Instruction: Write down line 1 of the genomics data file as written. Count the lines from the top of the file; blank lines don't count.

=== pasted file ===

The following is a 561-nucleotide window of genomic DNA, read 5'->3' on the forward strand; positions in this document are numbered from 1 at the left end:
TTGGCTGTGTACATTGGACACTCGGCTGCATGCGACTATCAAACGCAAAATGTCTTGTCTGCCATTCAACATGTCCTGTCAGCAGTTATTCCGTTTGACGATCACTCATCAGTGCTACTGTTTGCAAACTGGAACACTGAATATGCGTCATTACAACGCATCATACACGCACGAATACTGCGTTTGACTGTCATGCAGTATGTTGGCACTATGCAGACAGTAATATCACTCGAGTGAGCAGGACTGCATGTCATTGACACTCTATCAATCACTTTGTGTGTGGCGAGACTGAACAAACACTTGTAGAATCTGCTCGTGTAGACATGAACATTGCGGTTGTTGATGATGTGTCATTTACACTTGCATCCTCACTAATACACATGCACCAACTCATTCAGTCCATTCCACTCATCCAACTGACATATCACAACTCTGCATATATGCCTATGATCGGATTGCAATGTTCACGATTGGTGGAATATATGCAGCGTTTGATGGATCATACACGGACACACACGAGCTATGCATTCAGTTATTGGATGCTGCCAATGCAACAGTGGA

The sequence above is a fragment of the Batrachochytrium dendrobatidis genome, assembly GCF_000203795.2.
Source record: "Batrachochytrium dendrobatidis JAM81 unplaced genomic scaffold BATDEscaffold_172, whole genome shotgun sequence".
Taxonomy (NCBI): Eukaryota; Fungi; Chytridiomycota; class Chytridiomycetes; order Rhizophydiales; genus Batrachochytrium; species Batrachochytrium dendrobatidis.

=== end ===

The following is a 561-nucleotide window of genomic DNA, read 5'->3' on the forward strand; positions in this document are numbered from 1 at the left end: